Without even asking anyone, I’m quite certain that the reason Iraq doesn’t end up on many traveler’s itineraries is because of a strong sense of fear that bodily harm or even death is a very real possibility for any foreign visitor to this region.
However, traveling has taught me to expect the unexpected and so I figured that the best way to assess the safety situation in Iraq, was to venture there myself. And far from visiting such cities as Baghdad and Tikrit, which are both extremely dangerous, I instead headed to the semi-autonomous region known as Kurdistan. Of course, Kurdistan itself suffers from continued conflict with Turkey to the north and Iran to the east as well as having to fiercely protect it’s borders from the highly unstable regions of Iraq to the south. As a result, traveling to this part of the country is not exactly an automatic exemption from danger.
So the questions is….
Did I fear for my safety while traveling to Iraq?
The honest answer is….’no‘. Not at all.
At no time did I feel a threat to my safety and at no time did I witness anything that instilled even an ounce of fear in me.
With that said, traveling to Iraq is still not an adventure for everyone. I’m quite aware that everybody’s perception of danger is completely different. For me, after 11 years on the road and after trips to places such as Pakistan and Afghanistan, much of what might appear shocking, intense or just downright frightening to others, now seems completely normal to me. For example, if the sight of balaclava-clad soldiers standing in the back of pick-up trucks while pointing their massive machine guns in all directions seems somewhat terrifying, then Iraq may not be the place for you. 🙂
But before you make up your mind, let’s examine more closely some of the potential dangers (at least the perceived dangers) involved with traveling to Iraqi Kurdistan.
The chance of a foreign traveler being targeted for violence in Iraqi Kurdistan is extremely low. The Kurdish people are incredibly fond of foreigners, especially Americans, and not an hour goes by without a Kurd telling you how much they love George Bush and the USA. The Kurds benefited immensely during Bush’s eight year presidency, as the take down of Saddam led to a safer, freer and more autonomous Kurdistan. So there’s practically zero chance that foreigners would be targeted by Kurds for any violence and besides, the Kurds themselves are not committing violent acts on their own soil. And while it is feasible that non-Kurdish Iraqis could enter Kurdistan with the intention of harming foreign travelers, it would be quite a challenge for such a person to successfully pass through the dozens of checkpoints in the region. In addition, there just aren’t that many foreigners traveling here either.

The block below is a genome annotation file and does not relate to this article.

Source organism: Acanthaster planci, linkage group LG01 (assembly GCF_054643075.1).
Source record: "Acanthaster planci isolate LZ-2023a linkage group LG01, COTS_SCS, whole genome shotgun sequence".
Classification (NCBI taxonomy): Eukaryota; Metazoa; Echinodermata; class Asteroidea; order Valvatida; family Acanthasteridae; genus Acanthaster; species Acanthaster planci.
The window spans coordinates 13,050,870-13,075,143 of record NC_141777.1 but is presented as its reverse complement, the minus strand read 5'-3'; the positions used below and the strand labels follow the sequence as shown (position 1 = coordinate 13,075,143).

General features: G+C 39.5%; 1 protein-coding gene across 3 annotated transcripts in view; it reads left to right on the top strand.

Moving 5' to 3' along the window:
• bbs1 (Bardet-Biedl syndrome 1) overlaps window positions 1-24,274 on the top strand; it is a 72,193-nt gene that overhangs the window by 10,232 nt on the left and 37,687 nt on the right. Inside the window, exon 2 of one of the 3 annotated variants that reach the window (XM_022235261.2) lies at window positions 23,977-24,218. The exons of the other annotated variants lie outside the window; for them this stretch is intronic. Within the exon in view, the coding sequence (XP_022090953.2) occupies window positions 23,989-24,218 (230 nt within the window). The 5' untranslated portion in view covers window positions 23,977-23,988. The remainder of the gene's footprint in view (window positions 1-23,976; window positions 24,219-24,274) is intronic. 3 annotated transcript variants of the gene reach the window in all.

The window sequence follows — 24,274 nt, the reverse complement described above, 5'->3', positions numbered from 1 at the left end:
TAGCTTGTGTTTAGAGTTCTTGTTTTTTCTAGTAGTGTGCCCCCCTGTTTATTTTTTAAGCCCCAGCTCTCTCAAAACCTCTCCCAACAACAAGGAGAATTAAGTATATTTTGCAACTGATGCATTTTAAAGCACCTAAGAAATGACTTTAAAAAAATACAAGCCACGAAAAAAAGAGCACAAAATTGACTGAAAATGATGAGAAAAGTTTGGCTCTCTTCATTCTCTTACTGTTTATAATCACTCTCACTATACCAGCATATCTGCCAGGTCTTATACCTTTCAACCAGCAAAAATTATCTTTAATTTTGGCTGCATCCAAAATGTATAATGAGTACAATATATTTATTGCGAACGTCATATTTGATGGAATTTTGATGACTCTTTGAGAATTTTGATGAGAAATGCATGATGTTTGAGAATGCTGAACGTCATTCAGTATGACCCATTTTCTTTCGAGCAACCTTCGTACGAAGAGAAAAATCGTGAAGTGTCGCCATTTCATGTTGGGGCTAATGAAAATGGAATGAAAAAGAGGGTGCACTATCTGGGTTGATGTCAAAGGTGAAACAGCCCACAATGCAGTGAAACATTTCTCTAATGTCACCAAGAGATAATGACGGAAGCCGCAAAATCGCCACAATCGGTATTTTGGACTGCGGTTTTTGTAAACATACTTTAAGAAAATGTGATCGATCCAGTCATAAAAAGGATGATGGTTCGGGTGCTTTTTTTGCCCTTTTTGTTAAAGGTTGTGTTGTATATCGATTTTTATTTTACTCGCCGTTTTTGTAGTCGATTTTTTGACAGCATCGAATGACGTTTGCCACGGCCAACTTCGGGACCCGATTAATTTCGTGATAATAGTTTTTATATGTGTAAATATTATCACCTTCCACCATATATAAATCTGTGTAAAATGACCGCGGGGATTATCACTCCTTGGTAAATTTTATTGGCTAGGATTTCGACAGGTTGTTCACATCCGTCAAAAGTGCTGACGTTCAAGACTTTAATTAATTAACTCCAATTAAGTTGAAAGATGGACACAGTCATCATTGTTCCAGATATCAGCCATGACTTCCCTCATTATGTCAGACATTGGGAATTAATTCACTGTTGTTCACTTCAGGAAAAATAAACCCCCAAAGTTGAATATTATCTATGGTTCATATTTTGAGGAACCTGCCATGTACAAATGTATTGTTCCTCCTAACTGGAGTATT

In conclusion, being a foreign traveler in Iraqi Kurdistan is not a problem at all and far from being a reason for concern, your nationality will most likely lead to interesting conversations, a lot of hand-shaking and everyone in the restaurant suddenly yelling out your country’s name while still shaking their heads in disbelief that you don’t speak Kurdish or Arabic.
Violent incidents that are not targeted at foreign visitors certainly do take place in Iraqi Kurdistan. In the past year alone, there has been a car bombing in Erbil, bombings from the Turkish army in the north and apparently, even bombings carried out by Iran on a few villages on the Iraqi side of the border. And only a few weeks before I arrived in Kurdistan, a man driving a bomb-laden car tried to ram through a checkpoint on the outskirts of Erbil as well (the driver was promptly shot by soldiers).
So yes, being caught up in random violence is always a possibility in Iraqi Kurdistan. Due to those highly unstable relationships with both Turkey and the rest of Iraq, it’s just not possible for a region involved in so much fighting to be classified as completely safe. But all of the roadblocks and checkpoints in place do offer a certain degree of protection as it would take considerable planning and effort for anyone with violent intentions to reach his/her potential target.